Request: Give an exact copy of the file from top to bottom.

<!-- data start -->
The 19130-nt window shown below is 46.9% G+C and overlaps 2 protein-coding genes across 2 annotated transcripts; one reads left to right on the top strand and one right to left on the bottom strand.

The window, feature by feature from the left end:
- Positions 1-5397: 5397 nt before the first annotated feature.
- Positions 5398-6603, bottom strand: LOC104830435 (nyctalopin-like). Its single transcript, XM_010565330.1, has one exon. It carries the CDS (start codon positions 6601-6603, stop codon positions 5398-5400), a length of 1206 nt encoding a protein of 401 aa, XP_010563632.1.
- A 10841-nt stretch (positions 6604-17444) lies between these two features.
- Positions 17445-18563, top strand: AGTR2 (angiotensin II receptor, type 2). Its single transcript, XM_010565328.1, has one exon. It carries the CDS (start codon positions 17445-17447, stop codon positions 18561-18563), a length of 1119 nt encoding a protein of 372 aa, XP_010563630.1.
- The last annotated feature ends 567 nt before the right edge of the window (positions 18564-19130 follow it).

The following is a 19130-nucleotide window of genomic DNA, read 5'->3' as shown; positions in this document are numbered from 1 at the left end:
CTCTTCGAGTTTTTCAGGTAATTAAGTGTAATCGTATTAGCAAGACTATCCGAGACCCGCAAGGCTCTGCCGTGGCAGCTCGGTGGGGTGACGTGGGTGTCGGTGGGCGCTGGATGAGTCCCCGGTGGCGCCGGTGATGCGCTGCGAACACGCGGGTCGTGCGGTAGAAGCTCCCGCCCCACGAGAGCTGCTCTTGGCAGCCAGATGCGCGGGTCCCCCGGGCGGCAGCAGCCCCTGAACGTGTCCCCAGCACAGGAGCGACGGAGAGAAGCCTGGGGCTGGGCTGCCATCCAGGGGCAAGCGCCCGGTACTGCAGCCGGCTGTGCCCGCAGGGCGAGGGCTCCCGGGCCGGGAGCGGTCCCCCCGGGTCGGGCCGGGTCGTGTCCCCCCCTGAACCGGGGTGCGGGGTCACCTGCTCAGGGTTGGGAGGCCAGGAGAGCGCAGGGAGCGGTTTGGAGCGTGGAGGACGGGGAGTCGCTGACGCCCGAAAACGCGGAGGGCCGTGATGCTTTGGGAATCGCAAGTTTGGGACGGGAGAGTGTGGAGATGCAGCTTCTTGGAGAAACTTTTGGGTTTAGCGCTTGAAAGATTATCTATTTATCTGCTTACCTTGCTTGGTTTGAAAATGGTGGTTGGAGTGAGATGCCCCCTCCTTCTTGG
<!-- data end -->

The 19130-nt window shown below is 46.9% G+C and overlaps 2 protein-coding genes across 2 annotated transcripts; one reads left to right on the top strand and one right to left on the bottom strand.

The window, feature by feature from the left end:
- Positions 1-5397: 5397 nt before the first annotated feature.
- Positions 5398-6603, bottom strand: LOC104830435 (nyctalopin-like). Its single transcript, XM_010565330.1, has one exon. It carries the CDS (start codon positions 6601-6603, stop codon positions 5398-5400), a length of 1206 nt encoding a protein of 401 aa, XP_010563632.1.
- A 10841-nt stretch (positions 6604-17444) lies between these two features.
- Positions 17445-18563, top strand: AGTR2 (angiotensin II receptor, type 2). Its single transcript, XM_010565328.1, has one exon. It carries the CDS (start codon positions 17445-17447, stop codon positions 18561-18563), a length of 1119 nt encoding a protein of 372 aa, XP_010563630.1.
- The last annotated feature ends 567 nt before the right edge of the window (positions 18564-19130 follow it).

The following is a 19130-nucleotide window of genomic DNA, read 5'->3' as shown; positions in this document are numbered from 1 at the left end:
CTCTTCGAGTTTTTCAGGTAATTAAGTGTAATCGTATTAGCAAGACTATCCGAGACCCGCAAGGCTCTGCCGTGGCAGCTCGGTGGGGTGACGTGGGTGTCGGTGGGCGCTGGATGAGTCCCCGGTGGCGCCGGTGATGCGCTGCGAACACGCGGGTCGTGCGGTAGAAGCTCCCGCCCCACGAGAGCTGCTCTTGGCAGCCAGATGCGCGGGTCCCCCGGGCGGCAGCAGCCCCTGAACGTGTCCCCAGCACAGGAGCGACGGAGAGAAGCCTGGGGCTGGGCTGCCATCCAGGGGCAAGCGCCCGGTACTGCAGCCGGCTGTGCCCGCAGGGCGAGGGCTCCCGGGCCGGGAGCGGTCCCCCCGGGTCGGGCCGGGTCGTGTCCCCCCCTGAACCGGGGTGCGGGGTCACCTGCTCAGGGTTGGGAGGCCAGGAGAGCGCAGGGAGCGGTTTGGAGCGTGGAGGACGGGGAGTCGCTGACGCCCGAAAACGCGGAGGGCCGTGATGCTTTGGGAATCGCAAGTTTGGGACGGGAGAGTGTGGAGATGCAGCTTCTTGGAGAAACTTTTGGGTTTAGCGCTTGAAAGATTATCTATTTATCTGCTTACCTTGCTTGGTTTGAAAATGGTGGTTGGAGTGAGATGCCCCCTCCTTCTTGG